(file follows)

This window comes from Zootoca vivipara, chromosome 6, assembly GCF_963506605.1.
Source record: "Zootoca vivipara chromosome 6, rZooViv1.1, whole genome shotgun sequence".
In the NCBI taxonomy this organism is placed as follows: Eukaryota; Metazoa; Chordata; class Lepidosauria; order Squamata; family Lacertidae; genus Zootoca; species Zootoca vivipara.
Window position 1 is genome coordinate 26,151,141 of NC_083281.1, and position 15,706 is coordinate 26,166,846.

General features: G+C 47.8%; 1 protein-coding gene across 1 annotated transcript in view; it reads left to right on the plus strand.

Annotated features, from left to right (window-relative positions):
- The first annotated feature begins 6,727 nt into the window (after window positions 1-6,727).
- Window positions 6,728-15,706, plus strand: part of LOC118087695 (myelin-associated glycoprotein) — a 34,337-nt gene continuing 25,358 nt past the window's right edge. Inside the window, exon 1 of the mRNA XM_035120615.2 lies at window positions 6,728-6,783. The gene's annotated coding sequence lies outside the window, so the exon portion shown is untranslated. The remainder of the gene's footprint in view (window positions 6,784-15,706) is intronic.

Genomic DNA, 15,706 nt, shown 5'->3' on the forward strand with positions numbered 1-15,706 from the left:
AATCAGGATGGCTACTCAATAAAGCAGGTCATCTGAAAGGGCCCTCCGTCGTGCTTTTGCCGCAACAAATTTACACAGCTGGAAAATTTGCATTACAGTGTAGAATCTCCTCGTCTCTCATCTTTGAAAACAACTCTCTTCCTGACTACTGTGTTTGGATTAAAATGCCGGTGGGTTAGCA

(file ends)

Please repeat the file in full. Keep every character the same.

This window comes from Zootoca vivipara, chromosome 6, assembly GCF_963506605.1.
Source record: "Zootoca vivipara chromosome 6, rZooViv1.1, whole genome shotgun sequence".
In the NCBI taxonomy this organism is placed as follows: Eukaryota; Metazoa; Chordata; class Lepidosauria; order Squamata; family Lacertidae; genus Zootoca; species Zootoca vivipara.
Window position 1 is genome coordinate 26,151,141 of NC_083281.1, and position 15,706 is coordinate 26,166,846.

General features: G+C 47.8%; 1 protein-coding gene across 1 annotated transcript in view; it reads left to right on the plus strand.

Annotated features, from left to right (window-relative positions):
- The first annotated feature begins 6,727 nt into the window (after window positions 1-6,727).
- Window positions 6,728-15,706, plus strand: part of LOC118087695 (myelin-associated glycoprotein) — a 34,337-nt gene continuing 25,358 nt past the window's right edge. Inside the window, exon 1 of the mRNA XM_035120615.2 lies at window positions 6,728-6,783. The gene's annotated coding sequence lies outside the window, so the exon portion shown is untranslated. The remainder of the gene's footprint in view (window positions 6,784-15,706) is intronic.

Genomic DNA, 15,706 nt, shown 5'->3' on the forward strand with positions numbered 1-15,706 from the left:
AATCAGGATGGCTACTCAATAAAGCAGGTCATCTGAAAGGGCCCTCCGTCGTGCTTTTGCCGCAACAAATTTACACAGCTGGAAAATTTGCATTACAGTGTAGAATCTCCTCGTCTCTCATCTTTGAAAACAACTCTCTTCCTGACTACTGTGTTTGGATTAAAATGCCGGTGGGTTAGCA